In addition to hands on service and financial technology, Howard’s size and community bank status offers great advantages to its customers. “We’re here, we’re in it, and the leaders understand the market. When you need to get to a decision maker, Mary Ann [Scully, President and CEO of Howard Bank] is only a thirty-minute drive or a phone call away. And the same with all the decision makers. If there’s a problem, we’re not calling Charlotte, Buffalo or Winston-Salem. We’re on the phone with the people who are involved with the day-to-day management of those processes. That really differentiates being a community bank, local, and managed in the Baltimore market.”

So while branch banking may be evolving, it is a positive change and will continue to be part of an overall hands on banking solution developed for the customer.

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Your History Lesson, featuring the ATM

  • 20 Oct 2015
  • Posted by Amarasco

ATM, cashpoint, hole in the wall...regardless of how you refer to it, chances are you’ve experienced standing in front of one, and in line for one, more than you realize. Maybe you’ve been outside in subzero temperatures, maybe an absurd service fee has been inflicted upon you, or even a combination of the two. Nearing its 50-year anniversary, the now ubiquitous cash dispenser made its debut in 1967. Though its uniqueness is undeniable, its origins are a bit knotty. It’s been said the first cash machine appeared in Japan, though there’s very little published on the matter. Whether or not that’s true, Europe certainly had the most successful implementation of after-hours cash dispensers, a response from bankers to the rising labor costs and unionization. The automated teller machines of today are essentially the culmination of several inventions from multiple people over a few decades. The history is confusing, but we’ve decided to take it upon us to break it down. In 1960, American inventor and businessman Luther Simjian persuaded a New York City bank to purchase a few of his Bankograph machines, a machine that could accept cash or check deposits at any time of day or night. So that customers could trust that they would in fact see their loot again, a camera inside took a snapshot of each deposit, dispensing a photocopy receipt. Well, unfortunately for Simjian, his automatic-deposit machines didn’t quite take off, quite possibly due to his niche market. “The only people using the machines were prostitutes and gamblers who didn’t want to deal with tellers face to face,” he once said. Then there was John Shepherd-Barron. A Scottish inventor, it’s been said he had a flash of genius for a cash dispensing machine while soaking in the bathtub. Using paper vouchers printed with radioactive ink, Shepherd-Barron’s first ATM was installed at a Barclays branch in London during 1967. Customers entered an identification code and withdrew a maximum of £10, translating to about $15 today. By the end of the 1960s, engineer, and former professional baseball player, Donald Wetzel had the first automated banking machine installed in the U.S. on Long Island. This machine, like today, used plastic cards where account information was stored in magnetic strips. Dozens of banks followed suit, outfitting their branches and installing ATMs in cities and beyond. The true value of ATMs was confirmed in 1977, when Citibank’s chairman had ATMs installed throughout New York City – that winter a blizzard dumped some 17 inches of snow that blanketed the city and essentially shut it down. ATM use increased by 20 percent during that snowstorm. Several bankers, engineers and inventors would’ve liked to lay claim to the birth of the ATM. But in reality, it was the culmination of each of them attempting to design a different aspect of a machine that would one day even be in Antarctica. Pretty cool, right? (And even cooler: Howard Bank gives you access to over 37,000 surcharge-free ATMs. Check out our MoneyPass® Network Benefits to learn more.)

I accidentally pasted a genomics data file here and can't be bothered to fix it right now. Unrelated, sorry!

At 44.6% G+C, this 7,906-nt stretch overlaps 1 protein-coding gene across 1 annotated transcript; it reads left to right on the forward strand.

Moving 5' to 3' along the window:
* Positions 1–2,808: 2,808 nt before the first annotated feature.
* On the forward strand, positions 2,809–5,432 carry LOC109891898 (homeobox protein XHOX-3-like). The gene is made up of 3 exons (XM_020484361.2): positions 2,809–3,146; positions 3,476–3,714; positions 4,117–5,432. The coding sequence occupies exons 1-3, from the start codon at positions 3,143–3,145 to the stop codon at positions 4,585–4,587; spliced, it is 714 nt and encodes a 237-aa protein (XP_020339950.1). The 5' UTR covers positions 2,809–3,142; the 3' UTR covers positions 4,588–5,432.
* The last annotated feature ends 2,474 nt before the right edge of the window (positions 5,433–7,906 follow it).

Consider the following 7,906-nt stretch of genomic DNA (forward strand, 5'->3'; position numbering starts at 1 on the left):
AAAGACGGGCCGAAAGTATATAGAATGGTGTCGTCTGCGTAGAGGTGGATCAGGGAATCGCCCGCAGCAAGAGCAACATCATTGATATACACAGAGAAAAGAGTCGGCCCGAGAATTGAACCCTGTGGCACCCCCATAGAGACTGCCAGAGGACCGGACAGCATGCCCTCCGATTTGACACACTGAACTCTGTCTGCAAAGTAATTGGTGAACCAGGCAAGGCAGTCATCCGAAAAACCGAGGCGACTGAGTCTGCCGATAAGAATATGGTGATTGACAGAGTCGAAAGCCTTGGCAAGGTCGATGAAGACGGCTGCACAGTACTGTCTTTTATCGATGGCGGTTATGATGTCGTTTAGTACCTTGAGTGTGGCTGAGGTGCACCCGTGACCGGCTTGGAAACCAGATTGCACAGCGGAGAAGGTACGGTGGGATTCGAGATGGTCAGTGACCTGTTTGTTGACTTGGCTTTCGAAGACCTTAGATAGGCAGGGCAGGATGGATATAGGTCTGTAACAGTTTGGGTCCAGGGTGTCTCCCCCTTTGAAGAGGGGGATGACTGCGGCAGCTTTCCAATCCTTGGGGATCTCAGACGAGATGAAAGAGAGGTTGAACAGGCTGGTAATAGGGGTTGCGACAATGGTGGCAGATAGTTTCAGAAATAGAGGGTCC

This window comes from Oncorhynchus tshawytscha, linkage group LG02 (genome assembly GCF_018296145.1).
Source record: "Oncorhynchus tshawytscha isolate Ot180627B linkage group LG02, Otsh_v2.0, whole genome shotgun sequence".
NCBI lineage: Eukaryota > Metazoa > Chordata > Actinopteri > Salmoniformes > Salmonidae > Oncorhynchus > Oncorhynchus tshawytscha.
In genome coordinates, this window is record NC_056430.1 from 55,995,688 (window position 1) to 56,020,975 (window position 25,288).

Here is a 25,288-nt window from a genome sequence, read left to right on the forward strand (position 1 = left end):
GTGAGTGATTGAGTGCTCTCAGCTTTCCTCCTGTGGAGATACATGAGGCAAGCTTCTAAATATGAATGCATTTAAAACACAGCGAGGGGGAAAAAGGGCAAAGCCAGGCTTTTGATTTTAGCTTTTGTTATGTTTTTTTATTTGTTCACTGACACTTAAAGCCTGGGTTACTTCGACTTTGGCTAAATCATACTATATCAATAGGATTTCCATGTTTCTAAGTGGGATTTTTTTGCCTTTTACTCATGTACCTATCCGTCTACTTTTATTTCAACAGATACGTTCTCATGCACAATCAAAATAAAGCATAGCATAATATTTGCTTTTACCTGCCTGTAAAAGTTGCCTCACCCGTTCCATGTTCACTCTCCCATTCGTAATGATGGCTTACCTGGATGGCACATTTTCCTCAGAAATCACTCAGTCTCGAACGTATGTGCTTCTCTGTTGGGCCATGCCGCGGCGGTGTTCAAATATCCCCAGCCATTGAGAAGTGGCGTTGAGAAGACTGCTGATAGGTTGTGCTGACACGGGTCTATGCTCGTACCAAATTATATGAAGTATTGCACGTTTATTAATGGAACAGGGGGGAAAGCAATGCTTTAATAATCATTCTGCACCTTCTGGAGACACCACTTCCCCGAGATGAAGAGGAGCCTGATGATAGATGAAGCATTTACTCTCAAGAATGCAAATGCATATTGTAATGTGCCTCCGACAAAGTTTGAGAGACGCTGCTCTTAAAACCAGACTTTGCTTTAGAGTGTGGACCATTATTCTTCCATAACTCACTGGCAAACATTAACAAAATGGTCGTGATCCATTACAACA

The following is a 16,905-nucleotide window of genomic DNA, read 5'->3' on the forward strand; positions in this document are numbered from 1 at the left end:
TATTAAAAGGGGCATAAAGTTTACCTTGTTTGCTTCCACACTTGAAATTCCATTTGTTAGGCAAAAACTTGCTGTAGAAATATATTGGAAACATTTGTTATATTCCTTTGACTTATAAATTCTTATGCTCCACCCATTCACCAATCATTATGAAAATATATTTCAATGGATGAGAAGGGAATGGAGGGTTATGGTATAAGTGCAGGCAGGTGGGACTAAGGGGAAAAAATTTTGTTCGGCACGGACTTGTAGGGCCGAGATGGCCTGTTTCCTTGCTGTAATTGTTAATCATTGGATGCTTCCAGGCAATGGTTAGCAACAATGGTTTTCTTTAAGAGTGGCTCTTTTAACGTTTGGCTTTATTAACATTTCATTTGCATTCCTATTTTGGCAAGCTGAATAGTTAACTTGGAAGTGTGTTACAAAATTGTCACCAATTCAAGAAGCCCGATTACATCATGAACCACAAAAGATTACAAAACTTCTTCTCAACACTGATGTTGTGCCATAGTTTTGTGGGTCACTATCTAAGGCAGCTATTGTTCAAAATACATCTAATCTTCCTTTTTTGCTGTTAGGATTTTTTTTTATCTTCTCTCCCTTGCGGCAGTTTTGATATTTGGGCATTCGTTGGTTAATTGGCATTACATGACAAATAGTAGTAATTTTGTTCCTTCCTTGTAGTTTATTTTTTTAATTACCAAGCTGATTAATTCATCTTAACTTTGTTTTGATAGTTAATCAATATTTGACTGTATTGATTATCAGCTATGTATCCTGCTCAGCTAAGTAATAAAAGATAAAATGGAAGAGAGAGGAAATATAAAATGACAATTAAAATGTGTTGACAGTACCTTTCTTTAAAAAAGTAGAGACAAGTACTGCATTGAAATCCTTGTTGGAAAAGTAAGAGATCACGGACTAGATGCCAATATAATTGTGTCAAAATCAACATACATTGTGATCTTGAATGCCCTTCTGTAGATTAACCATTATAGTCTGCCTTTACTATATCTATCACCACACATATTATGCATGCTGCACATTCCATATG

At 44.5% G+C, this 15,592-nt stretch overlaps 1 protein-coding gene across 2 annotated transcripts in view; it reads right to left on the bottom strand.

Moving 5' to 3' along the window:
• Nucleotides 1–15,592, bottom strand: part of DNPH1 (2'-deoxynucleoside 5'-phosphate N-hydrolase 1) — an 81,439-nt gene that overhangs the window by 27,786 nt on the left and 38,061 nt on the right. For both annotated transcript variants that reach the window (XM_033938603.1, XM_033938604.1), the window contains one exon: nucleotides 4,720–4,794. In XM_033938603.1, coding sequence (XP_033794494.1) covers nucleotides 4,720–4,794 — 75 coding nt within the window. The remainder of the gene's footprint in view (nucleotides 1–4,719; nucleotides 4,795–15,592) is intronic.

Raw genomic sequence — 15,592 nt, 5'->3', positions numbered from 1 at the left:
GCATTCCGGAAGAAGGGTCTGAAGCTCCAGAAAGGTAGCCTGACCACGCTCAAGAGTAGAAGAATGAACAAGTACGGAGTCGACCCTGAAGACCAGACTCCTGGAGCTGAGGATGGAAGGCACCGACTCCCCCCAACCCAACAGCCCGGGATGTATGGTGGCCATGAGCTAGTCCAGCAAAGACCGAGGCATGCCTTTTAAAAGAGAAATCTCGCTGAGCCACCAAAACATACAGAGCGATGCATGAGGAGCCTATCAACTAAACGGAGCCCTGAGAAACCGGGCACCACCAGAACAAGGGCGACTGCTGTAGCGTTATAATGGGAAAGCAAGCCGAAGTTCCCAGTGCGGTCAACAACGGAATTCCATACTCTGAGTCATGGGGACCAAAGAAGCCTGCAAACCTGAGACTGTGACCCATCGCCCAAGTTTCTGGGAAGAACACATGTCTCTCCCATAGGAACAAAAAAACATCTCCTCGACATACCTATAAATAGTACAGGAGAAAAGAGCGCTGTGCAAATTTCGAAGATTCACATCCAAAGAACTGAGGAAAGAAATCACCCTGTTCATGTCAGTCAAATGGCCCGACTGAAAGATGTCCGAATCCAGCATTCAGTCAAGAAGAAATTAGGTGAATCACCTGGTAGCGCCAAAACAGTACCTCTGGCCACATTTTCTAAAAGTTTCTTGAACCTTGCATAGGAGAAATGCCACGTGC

Want to learn more about the history of ATMs? Automated Teller Machines A Brief History of the ATM Long Live the ATM Top 10 Things You Didn't Know About Money